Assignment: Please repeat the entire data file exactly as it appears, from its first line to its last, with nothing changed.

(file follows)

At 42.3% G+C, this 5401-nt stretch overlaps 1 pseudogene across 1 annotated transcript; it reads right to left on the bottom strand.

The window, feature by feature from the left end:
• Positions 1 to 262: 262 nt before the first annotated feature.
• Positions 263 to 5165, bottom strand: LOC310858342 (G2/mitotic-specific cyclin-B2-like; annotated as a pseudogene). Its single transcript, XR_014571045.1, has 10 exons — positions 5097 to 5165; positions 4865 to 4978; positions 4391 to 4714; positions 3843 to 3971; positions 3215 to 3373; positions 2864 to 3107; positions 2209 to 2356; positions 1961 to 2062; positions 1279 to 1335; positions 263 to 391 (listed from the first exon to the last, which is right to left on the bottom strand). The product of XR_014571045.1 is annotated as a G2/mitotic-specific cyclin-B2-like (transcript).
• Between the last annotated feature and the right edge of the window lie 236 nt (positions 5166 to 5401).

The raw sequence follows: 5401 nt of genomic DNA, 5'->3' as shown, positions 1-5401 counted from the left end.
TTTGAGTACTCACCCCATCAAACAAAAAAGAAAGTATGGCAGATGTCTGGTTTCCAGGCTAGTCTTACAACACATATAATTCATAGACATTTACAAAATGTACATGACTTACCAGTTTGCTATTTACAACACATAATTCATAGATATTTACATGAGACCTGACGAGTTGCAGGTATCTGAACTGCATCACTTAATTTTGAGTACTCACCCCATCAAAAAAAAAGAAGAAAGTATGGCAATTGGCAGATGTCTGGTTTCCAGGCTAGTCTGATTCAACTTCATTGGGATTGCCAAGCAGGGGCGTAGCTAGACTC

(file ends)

At 42.3% G+C, this 5401-nt stretch overlaps 1 pseudogene across 1 annotated transcript; it reads right to left on the bottom strand.

The window, feature by feature from the left end:
• Positions 1 to 262: 262 nt before the first annotated feature.
• Positions 263 to 5165, bottom strand: LOC310858342 (G2/mitotic-specific cyclin-B2-like; annotated as a pseudogene). Its single transcript, XR_014571045.1, has 10 exons — positions 5097 to 5165; positions 4865 to 4978; positions 4391 to 4714; positions 3843 to 3971; positions 3215 to 3373; positions 2864 to 3107; positions 2209 to 2356; positions 1961 to 2062; positions 1279 to 1335; positions 263 to 391 (listed from the first exon to the last, which is right to left on the bottom strand). The product of XR_014571045.1 is annotated as a G2/mitotic-specific cyclin-B2-like (transcript).
• Between the last annotated feature and the right edge of the window lie 236 nt (positions 5166 to 5401).

The raw sequence follows: 5401 nt of genomic DNA, 5'->3' as shown, positions 1-5401 counted from the left end.
TTTGAGTACTCACCCCATCAAACAAAAAAGAAAGTATGGCAGATGTCTGGTTTCCAGGCTAGTCTTACAACACATATAATTCATAGACATTTACAAAATGTACATGACTTACCAGTTTGCTATTTACAACACATAATTCATAGATATTTACATGAGACCTGACGAGTTGCAGGTATCTGAACTGCATCACTTAATTTTGAGTACTCACCCCATCAAAAAAAAAGAAGAAAGTATGGCAATTGGCAGATGTCTGGTTTCCAGGCTAGTCTGATTCAACTTCATTGGGATTGCCAAGCAGGGGCGTAGCTAGACTC